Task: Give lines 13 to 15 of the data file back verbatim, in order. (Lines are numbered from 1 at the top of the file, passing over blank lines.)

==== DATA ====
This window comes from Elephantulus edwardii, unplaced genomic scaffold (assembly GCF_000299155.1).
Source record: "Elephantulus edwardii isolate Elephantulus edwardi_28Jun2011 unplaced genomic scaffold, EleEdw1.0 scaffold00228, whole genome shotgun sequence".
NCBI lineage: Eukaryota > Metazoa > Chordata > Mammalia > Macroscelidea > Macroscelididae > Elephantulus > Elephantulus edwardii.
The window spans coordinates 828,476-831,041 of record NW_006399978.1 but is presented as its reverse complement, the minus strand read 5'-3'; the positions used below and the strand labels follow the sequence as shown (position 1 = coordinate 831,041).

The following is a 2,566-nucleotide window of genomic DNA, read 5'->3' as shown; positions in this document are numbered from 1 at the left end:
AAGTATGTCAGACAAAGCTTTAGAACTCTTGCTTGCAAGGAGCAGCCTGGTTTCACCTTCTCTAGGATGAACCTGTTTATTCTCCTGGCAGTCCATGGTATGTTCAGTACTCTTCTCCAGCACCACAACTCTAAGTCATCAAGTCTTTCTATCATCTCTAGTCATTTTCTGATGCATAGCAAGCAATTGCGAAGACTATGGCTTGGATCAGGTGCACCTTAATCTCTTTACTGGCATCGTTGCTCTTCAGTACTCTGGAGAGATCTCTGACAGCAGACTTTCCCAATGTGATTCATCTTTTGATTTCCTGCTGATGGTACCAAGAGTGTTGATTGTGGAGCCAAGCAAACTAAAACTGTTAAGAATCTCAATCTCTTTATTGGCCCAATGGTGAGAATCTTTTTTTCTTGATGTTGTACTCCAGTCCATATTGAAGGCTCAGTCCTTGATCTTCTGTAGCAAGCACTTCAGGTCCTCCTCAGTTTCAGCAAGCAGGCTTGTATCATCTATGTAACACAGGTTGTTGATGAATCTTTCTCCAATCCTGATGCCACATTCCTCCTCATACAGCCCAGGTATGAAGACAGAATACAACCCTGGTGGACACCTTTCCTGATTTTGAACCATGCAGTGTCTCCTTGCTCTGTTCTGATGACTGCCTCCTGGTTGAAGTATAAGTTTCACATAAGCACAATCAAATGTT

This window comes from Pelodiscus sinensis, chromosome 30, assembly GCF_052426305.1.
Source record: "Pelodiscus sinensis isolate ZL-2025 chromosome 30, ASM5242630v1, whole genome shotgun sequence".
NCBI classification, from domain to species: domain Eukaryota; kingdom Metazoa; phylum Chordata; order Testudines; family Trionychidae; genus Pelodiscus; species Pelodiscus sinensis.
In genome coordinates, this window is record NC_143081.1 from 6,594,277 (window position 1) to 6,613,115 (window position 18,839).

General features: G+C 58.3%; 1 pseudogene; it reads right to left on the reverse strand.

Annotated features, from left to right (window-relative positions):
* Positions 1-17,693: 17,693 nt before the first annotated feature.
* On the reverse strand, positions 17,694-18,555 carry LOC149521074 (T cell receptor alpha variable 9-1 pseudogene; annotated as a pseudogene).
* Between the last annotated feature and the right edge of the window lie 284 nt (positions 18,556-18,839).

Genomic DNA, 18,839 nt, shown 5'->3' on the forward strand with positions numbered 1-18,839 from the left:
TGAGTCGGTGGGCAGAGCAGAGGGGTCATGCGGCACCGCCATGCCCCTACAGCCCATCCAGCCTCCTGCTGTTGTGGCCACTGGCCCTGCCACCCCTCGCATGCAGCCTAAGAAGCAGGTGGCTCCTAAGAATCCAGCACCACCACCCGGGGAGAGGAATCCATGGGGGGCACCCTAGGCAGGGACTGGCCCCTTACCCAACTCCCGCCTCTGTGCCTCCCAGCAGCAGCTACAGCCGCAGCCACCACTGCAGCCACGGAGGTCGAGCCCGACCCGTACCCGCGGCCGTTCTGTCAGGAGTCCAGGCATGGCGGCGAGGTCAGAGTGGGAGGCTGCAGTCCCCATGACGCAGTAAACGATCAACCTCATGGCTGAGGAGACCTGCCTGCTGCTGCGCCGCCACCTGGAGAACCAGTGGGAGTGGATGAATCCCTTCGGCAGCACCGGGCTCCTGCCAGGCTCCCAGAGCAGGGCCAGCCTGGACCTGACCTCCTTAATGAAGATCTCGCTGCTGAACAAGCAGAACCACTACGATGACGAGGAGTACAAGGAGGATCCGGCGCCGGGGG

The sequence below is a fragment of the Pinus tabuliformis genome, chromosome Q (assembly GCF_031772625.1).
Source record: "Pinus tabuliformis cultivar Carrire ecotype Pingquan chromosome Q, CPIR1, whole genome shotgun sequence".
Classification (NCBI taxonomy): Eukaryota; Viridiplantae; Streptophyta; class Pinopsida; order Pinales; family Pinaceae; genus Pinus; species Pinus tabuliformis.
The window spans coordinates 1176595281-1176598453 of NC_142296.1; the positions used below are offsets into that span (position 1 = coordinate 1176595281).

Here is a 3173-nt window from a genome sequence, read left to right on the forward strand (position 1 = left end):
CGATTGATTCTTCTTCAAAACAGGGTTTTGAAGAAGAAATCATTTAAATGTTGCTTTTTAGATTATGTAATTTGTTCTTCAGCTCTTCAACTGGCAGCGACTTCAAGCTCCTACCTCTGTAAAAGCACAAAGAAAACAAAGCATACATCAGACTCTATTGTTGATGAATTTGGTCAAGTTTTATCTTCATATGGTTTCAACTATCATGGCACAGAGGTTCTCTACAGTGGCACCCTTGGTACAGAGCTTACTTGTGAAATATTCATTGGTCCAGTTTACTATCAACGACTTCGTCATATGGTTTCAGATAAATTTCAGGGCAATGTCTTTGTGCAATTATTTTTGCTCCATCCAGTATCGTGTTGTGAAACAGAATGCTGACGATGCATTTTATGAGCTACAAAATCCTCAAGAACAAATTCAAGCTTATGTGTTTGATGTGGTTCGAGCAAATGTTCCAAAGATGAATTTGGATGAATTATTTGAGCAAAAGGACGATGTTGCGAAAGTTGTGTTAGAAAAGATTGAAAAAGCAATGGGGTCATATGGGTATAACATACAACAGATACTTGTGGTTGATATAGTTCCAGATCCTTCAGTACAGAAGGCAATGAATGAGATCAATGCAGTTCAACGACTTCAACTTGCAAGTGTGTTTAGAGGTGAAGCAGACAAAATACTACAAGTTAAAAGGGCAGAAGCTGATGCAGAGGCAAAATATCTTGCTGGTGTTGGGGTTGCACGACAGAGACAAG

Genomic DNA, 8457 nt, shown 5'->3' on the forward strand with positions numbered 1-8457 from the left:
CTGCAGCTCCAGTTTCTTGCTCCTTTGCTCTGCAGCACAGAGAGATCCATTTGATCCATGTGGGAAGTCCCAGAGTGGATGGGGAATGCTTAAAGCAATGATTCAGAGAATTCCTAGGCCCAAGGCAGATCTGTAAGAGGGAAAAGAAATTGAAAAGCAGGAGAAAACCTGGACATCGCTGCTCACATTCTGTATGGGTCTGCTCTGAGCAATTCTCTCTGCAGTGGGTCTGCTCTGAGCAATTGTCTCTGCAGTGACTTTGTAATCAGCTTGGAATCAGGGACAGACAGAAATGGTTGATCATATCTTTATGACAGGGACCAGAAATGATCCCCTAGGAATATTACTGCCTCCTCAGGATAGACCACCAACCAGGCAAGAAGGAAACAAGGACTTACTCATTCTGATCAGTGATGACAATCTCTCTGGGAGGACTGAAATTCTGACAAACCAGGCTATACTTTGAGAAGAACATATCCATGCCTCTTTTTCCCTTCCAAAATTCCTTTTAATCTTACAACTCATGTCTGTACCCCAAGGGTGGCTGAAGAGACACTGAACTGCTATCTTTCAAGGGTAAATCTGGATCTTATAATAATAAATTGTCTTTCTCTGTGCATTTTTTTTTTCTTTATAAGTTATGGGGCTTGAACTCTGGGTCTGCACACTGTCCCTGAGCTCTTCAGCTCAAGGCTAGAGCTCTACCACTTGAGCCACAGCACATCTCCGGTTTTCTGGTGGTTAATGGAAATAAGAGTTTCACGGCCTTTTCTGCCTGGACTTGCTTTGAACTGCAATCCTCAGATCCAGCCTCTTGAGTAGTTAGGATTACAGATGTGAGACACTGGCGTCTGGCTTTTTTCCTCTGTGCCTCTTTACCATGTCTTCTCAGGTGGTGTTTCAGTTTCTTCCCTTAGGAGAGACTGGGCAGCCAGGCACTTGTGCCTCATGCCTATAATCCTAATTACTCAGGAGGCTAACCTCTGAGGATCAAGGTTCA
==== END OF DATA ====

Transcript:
* Positions 1-17,693: 17,693 nt before the first annotated feature.
* On the reverse strand, positions 17,694-18,555 carry LOC149521074 (T cell receptor alpha variable 9-1 pseudogene; annotated as a pseudogene).
* Between the last annotated feature and the right edge of the window lie 284 nt (positions 18,556-18,839).